Summer Interns Gain HPC Skills, Professional Development at the OLCF
Students supplement classroom learning with firsthand experience
Each year, students of all ages and backgrounds intern at the US Department of Energy’s (DOE’s) Oak Ridge National Laboratory (ORNL) through opportunities offered by the lab and Oak Ridge Associated Universities. Hundreds of individuals participate in these programs every summer, from undergraduate and graduate students to high school graduates and PhD candidates with diverse interests ranging from biochemistry to astrophysics.
For students interested in coding, artificial intelligence, and other aspects of high-performance computing (HPC), the Oak Ridge Leadership Computing Facility (OLCF), a DOE Office of Science User Facility located at ORNL, provides internships to help jumpstart their careers. With the guidance of staff mentors, the 26 interns at the OLCF this summer are programming for HPC systems, developing software, and honing other skills in support of their research projects. Five interns from this group reflected recently on their accomplishments to date and described their goals.
Ruth Hammond, a recent graduate of Oak Ridge High School, interns with computational scientist Arnold Tharrington to benchmark the performance of the OLCF’s supercomputers. Her internship in the Higher Education Research Experiences (HERE) program lasts until mid-August, when she will begin her undergraduate studies at the Rose-Hulman Institute of Technology in Terre Haute, Indiana.
Hammond’s project involves studying a “box” of water molecules using the Tip4p model and the LAMMPS Molecular Dynamics Simulator code on the new IBM AC922 Summit supercomputer. She aims to validate Summit’s performance by running simulations and comparing the results to those of the Cray XK7 Titan supercomputer and other HPC systems.
With the exception of a single high school class, Hammond had little computer science knowledge before beginning her internship. Since then, she has learned about the hardware components in supercomputers (CPUs and GPUs) and practiced using resources including the LAMMPS code, UNIX operating systems, and the CUDA programming model.
Hammond plans to pursue a major in biomedical engineering and a minor in computer science. The resources and personnel at the OLCF have helped her explore the intersection of these interests and provided her with hands-on experience before she sets foot on her college campus.
“Being exposed to the systems here has been amazing,” she said. “I get to walk by Summit every day on my way into the office, which is just about the coolest thing ever.”
Jack Hutchins has also spent the summer between his high school graduation and first semester of college at ORNL. Before graduating from Clinton High School, he earned 63 college credit hours and received an associate’s degree. He plans to study computer engineering when he enters the University of Tennessee, Knoxville, as a junior this fall. Currently, he helps support and improve everyday operations at the OLCF.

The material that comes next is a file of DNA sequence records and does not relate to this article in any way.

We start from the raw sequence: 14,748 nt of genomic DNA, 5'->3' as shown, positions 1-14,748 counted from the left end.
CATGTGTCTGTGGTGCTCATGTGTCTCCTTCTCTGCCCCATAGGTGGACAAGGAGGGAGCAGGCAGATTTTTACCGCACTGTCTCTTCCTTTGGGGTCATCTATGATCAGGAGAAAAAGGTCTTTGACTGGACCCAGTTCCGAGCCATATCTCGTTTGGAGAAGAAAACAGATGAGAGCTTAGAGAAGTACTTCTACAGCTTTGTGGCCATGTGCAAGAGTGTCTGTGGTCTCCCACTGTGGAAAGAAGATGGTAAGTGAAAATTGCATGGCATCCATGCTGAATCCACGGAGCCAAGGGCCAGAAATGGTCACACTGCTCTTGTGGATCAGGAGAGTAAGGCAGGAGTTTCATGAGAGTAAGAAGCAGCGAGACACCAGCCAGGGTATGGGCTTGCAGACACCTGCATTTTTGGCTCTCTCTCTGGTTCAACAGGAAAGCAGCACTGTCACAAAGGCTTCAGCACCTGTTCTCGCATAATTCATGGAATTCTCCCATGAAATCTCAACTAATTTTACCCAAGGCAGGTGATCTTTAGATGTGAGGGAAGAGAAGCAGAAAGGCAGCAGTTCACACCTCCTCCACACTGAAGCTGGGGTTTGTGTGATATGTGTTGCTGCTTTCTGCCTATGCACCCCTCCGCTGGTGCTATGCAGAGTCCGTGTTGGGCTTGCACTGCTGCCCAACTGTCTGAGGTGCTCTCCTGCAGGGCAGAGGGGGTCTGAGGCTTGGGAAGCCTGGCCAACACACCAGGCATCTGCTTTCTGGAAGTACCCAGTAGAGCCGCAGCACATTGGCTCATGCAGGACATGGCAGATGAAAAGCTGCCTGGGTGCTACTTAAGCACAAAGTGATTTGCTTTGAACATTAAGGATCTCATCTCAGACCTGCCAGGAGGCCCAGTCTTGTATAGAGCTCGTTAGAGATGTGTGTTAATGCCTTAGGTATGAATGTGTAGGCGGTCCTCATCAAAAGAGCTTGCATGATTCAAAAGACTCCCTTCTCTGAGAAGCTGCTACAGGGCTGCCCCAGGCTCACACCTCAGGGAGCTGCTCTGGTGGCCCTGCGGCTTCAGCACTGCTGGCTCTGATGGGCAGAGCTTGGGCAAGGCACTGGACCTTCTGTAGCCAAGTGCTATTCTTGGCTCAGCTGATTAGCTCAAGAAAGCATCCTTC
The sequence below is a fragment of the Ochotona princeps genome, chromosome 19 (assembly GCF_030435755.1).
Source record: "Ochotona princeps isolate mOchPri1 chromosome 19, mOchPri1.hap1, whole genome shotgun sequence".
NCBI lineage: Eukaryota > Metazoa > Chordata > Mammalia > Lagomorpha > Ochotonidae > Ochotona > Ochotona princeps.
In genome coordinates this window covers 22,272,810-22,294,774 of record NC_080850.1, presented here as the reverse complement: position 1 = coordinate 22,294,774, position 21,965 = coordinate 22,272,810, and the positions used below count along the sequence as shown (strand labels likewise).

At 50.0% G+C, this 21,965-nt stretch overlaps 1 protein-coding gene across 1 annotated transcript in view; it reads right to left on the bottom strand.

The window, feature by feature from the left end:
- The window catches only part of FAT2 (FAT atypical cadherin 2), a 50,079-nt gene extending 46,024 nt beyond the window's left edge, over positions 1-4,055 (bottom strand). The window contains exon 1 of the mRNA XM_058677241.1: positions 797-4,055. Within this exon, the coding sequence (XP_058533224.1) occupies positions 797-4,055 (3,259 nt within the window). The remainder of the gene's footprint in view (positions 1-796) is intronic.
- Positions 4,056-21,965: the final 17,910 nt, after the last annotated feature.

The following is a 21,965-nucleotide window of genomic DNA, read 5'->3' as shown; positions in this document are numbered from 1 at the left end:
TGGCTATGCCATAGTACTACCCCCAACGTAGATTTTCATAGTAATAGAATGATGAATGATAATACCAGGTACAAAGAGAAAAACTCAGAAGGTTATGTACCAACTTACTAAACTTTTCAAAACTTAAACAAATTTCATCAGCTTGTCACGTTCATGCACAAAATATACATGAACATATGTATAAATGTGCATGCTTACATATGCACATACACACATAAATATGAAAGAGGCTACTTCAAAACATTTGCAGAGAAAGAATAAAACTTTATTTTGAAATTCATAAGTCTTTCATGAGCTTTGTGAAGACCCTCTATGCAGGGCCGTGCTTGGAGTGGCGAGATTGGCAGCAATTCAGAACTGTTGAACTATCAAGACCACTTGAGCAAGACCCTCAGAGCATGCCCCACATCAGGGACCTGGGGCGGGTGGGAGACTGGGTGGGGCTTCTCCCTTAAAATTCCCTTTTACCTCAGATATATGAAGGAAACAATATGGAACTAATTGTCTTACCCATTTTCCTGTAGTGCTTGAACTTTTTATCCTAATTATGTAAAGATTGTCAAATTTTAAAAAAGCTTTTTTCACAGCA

Using a program called Dash, Hutchins is developing a dashboard to monitor Titan and display key information such as the total power used during a specific period or the effectiveness of a certain application.
“I’m hoping to deploy the dashboard onto a web server so that any computer on the ORNL network can view it and see what’s going on with Titan at any given time,” he said.
Using Dash requires knowledge of the Python programming language, which Hutchins first encountered during his time as lead programmer for his high school robotics team. At the OLCF, he puts his coding skills into practice on a much larger scale.
Throughout his HERE program experience, Hutchins has become more proficient in Python, enhanced his knowledge of general computing concepts, and dabbled in machine learning. He enjoys speaking with ORNL staff, including his mentor, OLCF Operations Manager Stephen McNally, about their research and responsibilities as he embarks on his own HPC journey.
“The hands-on opportunities I have here make the learning curve a lot easier and more interesting,” he said. “The lab is a great learning environment that can’t be replicated in a classroom setting.”
Zhonghua Zheng leverages HPC resources to seek a better representation of atmospheric aerosols, which include extremely small and potentially harmful airborne particles. He interns with the OLCF’s Advanced Data and Workflow Group to search for more accurate and cost-effective methods of modeling this microscopic mixture of solid and liquid matter.
“My PhD research uses computer simulations, observational data, and artificial intelligence via machine learning to study the critical impact aerosols have on weather prediction, climate change, and human health,” said Zheng, a participant in the Advanced Short-Term Research Opportunity (ASTRO) program. “Even if the air looks clear, you are likely inhaling tiny particles every time you take a breath.”